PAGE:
Best practices when managing an outage

Updated at May 4, 2023. Published at Mar 14, 2023.
Best practices when managing an outage

There’s never a good time for a service outage. And, from the moment it hits, it starts affecting your stakeholders. Suddenly, essential daily tasks are curtailed while your team enters emergency response mode. However, the surest way to mitigate damages and recover quickly is to follow a set of best practices.

It’s far better to plan for an outage. But if you wait until it happens before you start developing a response, you will be far behind where you need to be for a quick resolution. This guide will help you create a set of best practices for your organization. This will help you work toward faster and more effective responses.

Stay calm.

Sudden, unexpected outages always increase the stress level of those responsible for fixing the problem. The ability to stay composed in an emergency is a great trait. Some are born with it. However, most must learn to remain relaxed while the world burns down.

A thoroughly developed and well-practiced plan helps you transition into response mode without wasting time panicking.

First thing, establish an Incident Commander (IC). The IC is the one person in charge of all aspects of response management. In addition, the IC is responsible for breaking down departmental divides during a crisis.

Few things increase the anxiety surrounding an outage as interdepartmental bickering. It must be understood that different rules are in effect during an emergency. Your team must be on board with the priority of the response plan.

Initiate communications.

Once your team knows there is a problem, the first decision you must make is when to communicate with stakeholders. For example, hastily sending an emergency outage announcement could cause undue alarm. Alternately, waiting too long to announce could make customers feel neglected.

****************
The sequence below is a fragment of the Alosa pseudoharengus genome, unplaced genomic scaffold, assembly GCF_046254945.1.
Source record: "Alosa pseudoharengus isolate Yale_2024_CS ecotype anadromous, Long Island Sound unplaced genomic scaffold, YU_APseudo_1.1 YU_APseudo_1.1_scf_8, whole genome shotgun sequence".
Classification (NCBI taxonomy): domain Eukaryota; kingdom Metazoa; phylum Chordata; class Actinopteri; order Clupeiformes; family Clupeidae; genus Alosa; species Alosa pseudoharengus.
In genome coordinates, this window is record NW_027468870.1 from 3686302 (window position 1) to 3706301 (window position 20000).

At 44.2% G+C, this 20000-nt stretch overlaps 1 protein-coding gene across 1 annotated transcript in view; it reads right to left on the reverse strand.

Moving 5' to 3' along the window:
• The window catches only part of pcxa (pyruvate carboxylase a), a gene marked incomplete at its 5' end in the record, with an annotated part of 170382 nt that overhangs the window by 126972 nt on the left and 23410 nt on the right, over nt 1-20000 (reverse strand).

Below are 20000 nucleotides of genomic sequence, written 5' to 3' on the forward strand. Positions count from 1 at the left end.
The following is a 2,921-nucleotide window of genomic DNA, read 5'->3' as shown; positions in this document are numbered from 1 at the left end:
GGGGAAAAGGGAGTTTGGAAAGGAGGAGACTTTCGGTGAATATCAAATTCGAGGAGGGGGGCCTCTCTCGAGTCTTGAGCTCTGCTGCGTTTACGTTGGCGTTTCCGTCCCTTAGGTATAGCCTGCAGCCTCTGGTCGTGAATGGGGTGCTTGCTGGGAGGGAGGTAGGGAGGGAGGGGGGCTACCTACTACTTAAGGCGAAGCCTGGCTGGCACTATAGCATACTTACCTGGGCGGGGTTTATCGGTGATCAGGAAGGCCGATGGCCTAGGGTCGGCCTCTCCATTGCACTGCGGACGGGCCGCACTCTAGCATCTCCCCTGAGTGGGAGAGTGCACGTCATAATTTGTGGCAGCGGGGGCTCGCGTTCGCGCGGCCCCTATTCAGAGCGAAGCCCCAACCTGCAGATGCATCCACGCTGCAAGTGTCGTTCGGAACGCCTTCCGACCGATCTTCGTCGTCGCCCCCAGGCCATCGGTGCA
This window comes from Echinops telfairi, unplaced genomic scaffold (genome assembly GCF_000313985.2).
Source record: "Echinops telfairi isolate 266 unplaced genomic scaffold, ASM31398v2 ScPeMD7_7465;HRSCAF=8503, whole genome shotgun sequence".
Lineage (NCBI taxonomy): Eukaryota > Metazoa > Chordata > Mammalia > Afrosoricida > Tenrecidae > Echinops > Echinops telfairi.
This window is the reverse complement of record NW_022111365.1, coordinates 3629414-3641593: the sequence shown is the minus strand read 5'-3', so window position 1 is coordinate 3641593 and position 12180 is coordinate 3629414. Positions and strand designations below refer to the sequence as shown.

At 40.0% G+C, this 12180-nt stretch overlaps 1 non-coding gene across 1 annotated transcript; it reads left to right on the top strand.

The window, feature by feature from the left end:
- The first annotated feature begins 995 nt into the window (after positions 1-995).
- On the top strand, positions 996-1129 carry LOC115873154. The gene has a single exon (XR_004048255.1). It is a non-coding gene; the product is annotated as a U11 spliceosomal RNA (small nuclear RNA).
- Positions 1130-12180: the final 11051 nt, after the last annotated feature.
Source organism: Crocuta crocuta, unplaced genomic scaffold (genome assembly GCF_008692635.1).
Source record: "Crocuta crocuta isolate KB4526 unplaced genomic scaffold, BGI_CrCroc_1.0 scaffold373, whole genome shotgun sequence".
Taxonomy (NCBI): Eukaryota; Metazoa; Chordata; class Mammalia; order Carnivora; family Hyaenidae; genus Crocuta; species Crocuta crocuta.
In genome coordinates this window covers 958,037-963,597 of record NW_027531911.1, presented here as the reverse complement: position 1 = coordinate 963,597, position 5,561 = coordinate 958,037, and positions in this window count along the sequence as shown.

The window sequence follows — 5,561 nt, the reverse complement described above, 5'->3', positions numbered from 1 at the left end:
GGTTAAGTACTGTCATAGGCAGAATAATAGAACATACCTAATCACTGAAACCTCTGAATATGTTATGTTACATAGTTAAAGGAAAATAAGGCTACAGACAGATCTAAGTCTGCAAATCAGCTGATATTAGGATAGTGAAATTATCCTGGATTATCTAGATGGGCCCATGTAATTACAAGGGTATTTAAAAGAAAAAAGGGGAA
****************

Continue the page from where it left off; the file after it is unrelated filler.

Timing is everything. You will need to communicate that your team is aware of the issue and that you understand the size of its impact. Also, convey that your team is working to resolve it quickly. However, you may have to inform them that you are still investigating and determining what caused the problem. This is okay, but be sure to convey that your team thoroughly understands the system and will work rapidly to find and fix the problem.

It is best to have your communications channels pre-established for internal and external stakeholders. Use text-based, channel-oriented communication methods like Slack or Microsoft Teams for your team. These platforms will provide a typed record of all internal interactions during the outage response.

You can use set-aside channels on an open platform like Twitter for external communications. This will help ensure that interested stakeholders won’t have barriers to deal with as they keep up with the latest developments.

Keeping channels designated for specific incident communications topics will keep each channel flowing with pertinent information regardless of who enters the chat.

Find the source of the outage.

Outages can occur due to assorted reasons. However, they typically fall into two categories: internal and external.

On the internal side, programming errors in internal apps or databases, network hardware issues, or network misconfigurations may be the root of the problem. Understanding internally caused outages requires you and your team to understand thoroughly how your system operates. In addition, it requires continual training and practice exercises to keep team members up-to-date and confident.